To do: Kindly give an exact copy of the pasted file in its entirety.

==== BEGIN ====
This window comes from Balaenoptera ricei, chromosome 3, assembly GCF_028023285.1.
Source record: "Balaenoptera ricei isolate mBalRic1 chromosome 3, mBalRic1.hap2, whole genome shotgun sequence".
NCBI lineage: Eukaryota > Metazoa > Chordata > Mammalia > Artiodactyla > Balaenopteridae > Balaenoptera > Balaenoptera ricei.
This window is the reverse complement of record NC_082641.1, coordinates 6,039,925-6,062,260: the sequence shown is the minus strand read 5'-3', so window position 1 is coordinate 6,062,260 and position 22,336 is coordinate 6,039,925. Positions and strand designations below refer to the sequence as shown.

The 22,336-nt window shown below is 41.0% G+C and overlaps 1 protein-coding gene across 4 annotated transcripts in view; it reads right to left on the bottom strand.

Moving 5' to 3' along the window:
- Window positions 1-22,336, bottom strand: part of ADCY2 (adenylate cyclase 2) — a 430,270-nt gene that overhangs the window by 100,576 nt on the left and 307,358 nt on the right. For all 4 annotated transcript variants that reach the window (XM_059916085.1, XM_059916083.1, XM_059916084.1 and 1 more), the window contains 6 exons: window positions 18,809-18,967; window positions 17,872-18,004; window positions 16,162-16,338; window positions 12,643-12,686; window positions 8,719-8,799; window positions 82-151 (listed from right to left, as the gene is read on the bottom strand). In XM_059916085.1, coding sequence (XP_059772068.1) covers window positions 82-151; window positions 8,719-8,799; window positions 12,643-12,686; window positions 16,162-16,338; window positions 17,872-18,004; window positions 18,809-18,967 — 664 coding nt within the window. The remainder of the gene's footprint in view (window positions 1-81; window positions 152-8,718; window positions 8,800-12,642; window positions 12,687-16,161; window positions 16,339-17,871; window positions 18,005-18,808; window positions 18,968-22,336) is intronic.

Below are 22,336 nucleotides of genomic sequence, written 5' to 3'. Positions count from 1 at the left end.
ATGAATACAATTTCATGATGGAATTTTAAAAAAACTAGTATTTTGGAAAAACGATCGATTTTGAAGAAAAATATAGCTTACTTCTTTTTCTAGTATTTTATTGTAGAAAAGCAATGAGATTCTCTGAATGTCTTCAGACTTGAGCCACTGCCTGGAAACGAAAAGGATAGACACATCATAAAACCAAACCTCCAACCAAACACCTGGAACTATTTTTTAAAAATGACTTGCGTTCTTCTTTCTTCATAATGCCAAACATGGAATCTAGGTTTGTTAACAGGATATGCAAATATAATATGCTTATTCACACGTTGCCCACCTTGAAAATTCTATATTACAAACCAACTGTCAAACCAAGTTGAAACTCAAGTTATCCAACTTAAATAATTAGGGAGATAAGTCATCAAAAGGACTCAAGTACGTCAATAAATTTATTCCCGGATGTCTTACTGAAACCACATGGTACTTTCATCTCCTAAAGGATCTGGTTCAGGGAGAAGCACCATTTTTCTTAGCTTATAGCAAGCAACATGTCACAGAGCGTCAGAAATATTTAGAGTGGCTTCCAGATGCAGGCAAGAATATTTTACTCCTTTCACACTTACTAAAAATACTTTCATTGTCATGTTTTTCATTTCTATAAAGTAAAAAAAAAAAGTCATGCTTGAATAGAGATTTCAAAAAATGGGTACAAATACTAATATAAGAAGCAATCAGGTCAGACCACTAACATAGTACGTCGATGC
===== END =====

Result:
This window comes from Balaenoptera ricei, chromosome 3, assembly GCF_028023285.1.
Source record: "Balaenoptera ricei isolate mBalRic1 chromosome 3, mBalRic1.hap2, whole genome shotgun sequence".
NCBI lineage: Eukaryota > Metazoa > Chordata > Mammalia > Artiodactyla > Balaenopteridae > Balaenoptera > Balaenoptera ricei.
This window is the reverse complement of record NC_082641.1, coordinates 6,039,925-6,062,260: the sequence shown is the minus strand read 5'-3', so window position 1 is coordinate 6,062,260 and position 22,336 is coordinate 6,039,925. Positions and strand designations below refer to the sequence as shown.

The 22,336-nt window shown below is 41.0% G+C and overlaps 1 protein-coding gene across 4 annotated transcripts in view; it reads right to left on the bottom strand.

Moving 5' to 3' along the window:
- Window positions 1-22,336, bottom strand: part of ADCY2 (adenylate cyclase 2) — a 430,270-nt gene that overhangs the window by 100,576 nt on the left and 307,358 nt on the right. For all 4 annotated transcript variants that reach the window (XM_059916085.1, XM_059916083.1, XM_059916084.1 and 1 more), the window contains 6 exons: window positions 18,809-18,967; window positions 17,872-18,004; window positions 16,162-16,338; window positions 12,643-12,686; window positions 8,719-8,799; window positions 82-151 (listed from right to left, as the gene is read on the bottom strand). In XM_059916085.1, coding sequence (XP_059772068.1) covers window positions 82-151; window positions 8,719-8,799; window positions 12,643-12,686; window positions 16,162-16,338; window positions 17,872-18,004; window positions 18,809-18,967 — 664 coding nt within the window. The remainder of the gene's footprint in view (window positions 1-81; window positions 152-8,718; window positions 8,800-12,642; window positions 12,687-16,161; window positions 16,339-17,871; window positions 18,005-18,808; window positions 18,968-22,336) is intronic.

Below are 22,336 nucleotides of genomic sequence, written 5' to 3'. Positions count from 1 at the left end.
ATGAATACAATTTCATGATGGAATTTTAAAAAAACTAGTATTTTGGAAAAACGATCGATTTTGAAGAAAAATATAGCTTACTTCTTTTTCTAGTATTTTATTGTAGAAAAGCAATGAGATTCTCTGAATGTCTTCAGACTTGAGCCACTGCCTGGAAACGAAAAGGATAGACACATCATAAAACCAAACCTCCAACCAAACACCTGGAACTATTTTTTAAAAATGACTTGCGTTCTTCTTTCTTCATAATGCCAAACATGGAATCTAGGTTTGTTAACAGGATATGCAAATATAATATGCTTATTCACACGTTGCCCACCTTGAAAATTCTATATTACAAACCAACTGTCAAACCAAGTTGAAACTCAAGTTATCCAACTTAAATAATTAGGGAGATAAGTCATCAAAAGGACTCAAGTACGTCAATAAATTTATTCCCGGATGTCTTACTGAAACCACATGGTACTTTCATCTCCTAAAGGATCTGGTTCAGGGAGAAGCACCATTTTTCTTAGCTTATAGCAAGCAACATGTCACAGAGCGTCAGAAATATTTAGAGTGGCTTCCAGATGCAGGCAAGAATATTTTACTCCTTTCACACTTACTAAAAATACTTTCATTGTCATGTTTTTCATTTCTATAAAGTAAAAAAAAAAAGTCATGCTTGAATAGAGATTTCAAAAAATGGGTACAAATACTAATATAAGAAGCAATCAGGTCAGACCACTAACATAGTACGTCGATGC